My wife, Susan, comes from a Christian family of nine kids. They had lots of family times together around a long table. (Her father considered installing a drain down the middle to catch all the spilled milk.) But one thing Susan rarely got was time alone with both of her parents at once. In fact, she remembers only one occasion, and she remembers every detail. As with my wife’s family, seeing that each person in our church family gets personal attention is difficult, but it’s part of a church being a home.
Eugene Peterson once said that next to the Bible, the church directory is the most important book in the pastor’s study. Near the beginning of Peterson’s book, Five Smooth Stones for Pastoral Work, he writes,
It is the unique property of pastoral work to combine two aspects of ministry: one, to represent the eternal word and will of God; and, two, to do it among the idiosyncrasies of the local and personal (the actual place where the pastor lives; the named people with whom he or she lives). If either aspect is slighted, good pastoral work fails to take place.
Sometimes churches forget that names matter. I remember talking to a staff member of a church of about 400. Their staff had gone through the church directory and realized that half the people listed were unknown personally to any of them. That’s not a healthy family.
At the end of Paul’s letter to the Roman church he mentions 33 names, each precious to Paul.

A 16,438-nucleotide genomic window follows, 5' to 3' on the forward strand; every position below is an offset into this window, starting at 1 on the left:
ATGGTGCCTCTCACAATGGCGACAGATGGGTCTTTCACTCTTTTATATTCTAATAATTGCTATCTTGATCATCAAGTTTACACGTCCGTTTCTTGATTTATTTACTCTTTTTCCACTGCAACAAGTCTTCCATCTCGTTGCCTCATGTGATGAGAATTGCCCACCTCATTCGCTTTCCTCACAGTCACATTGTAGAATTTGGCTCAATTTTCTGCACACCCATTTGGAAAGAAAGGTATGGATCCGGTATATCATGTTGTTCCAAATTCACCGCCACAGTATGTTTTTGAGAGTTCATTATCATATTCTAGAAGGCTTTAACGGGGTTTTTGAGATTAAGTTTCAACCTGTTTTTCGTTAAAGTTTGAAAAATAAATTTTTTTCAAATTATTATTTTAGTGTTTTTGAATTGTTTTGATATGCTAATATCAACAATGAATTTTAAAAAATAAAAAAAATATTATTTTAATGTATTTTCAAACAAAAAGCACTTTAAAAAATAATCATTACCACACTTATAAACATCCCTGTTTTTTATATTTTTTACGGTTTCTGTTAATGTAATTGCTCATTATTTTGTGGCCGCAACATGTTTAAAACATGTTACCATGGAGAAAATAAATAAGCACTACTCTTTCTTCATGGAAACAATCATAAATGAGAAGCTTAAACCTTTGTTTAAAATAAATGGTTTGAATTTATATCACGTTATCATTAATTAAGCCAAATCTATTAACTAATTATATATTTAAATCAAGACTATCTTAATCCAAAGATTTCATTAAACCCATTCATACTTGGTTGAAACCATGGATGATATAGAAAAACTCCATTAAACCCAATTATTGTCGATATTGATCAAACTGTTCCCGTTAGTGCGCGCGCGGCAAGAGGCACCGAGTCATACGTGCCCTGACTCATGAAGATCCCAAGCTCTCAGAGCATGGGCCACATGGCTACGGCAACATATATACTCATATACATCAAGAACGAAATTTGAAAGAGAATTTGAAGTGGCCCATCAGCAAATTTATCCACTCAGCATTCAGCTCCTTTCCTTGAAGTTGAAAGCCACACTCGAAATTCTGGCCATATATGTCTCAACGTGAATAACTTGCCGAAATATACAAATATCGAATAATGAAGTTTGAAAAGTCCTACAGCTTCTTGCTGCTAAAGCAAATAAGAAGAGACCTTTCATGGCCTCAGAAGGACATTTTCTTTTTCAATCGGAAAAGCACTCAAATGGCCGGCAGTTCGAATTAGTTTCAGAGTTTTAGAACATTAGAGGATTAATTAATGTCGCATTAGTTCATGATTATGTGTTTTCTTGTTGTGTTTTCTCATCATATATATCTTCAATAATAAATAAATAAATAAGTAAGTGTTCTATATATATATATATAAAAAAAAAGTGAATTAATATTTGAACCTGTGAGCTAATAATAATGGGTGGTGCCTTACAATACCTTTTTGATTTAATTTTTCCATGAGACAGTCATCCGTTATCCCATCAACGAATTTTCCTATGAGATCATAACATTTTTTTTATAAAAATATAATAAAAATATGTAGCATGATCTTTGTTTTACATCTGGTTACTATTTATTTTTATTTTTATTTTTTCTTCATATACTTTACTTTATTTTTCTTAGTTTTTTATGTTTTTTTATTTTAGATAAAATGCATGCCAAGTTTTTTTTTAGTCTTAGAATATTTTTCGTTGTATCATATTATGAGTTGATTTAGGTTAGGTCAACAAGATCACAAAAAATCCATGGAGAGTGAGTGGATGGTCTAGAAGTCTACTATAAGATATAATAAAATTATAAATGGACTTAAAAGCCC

I commend to you our sister Phoebe, a deacon of the church in Cenchreae. … Greet Priscilla and Aquila, my co-workers in Christ Jesus. They risked their lives for me. Not only I but all the churches of the Gentiles are grateful to them. Greet also the church that meets at their house.
Greet my dear friend Epenetus, who was the first convert to Christ in the province of Asia. Greet Mary, who worked very hard for you. Greet Andronicus and Junia, my fellow Jews who have been in prison with me. They are outstanding among the apostles, and they were in Christ before I was.
He goes on to his “dear friend” Ampliatus, his “co-worker” Urbanus, Apelles, “whose fidelity to Christ has stood the test,” Rufus, “chosen in the Lord, and his mother, who has been a mother to me, too,” and others. He never asks how big the congregation is now. He just asks about the people and sends greetings to them from eight specific people who were with him.
I grew up in a small rural church in South Dakota where it wasn’t a problem to remember names. We knew a lot more about one another than names! The church I now serve in the northern suburbs of Chicago is different. We might have 200 people on a Sunday morning, but the names keep changing. In a recent five-year period, we said goodbye to 261 people and welcomed 261 people. That’s a lot of goodbyes and hellos, and those are a lot of names to learn. But if we’re going to be a family, learning names is a priority.
When I called Pat by name on her second Sunday her eyes got wide. “How did you remember my name?” she asked. I didn’t tell her that I work at it. Learning someone’s name is an introductory act of Christian love. We can’t dismiss this duty by saying, “I’m just not good with names.” If that’s the case, then you’ll just have to work harder at them. The second time folks show up in church I want to call them by name, because I am a shepherd and they may become my sheep.
Names are sticky. Once you learn someone’s name you can start attaching details to it: a hometown or a profession, a personality type or a testimony of faith. But without a name you can’t do much more than be an acquaintance.
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Source: Christianity Today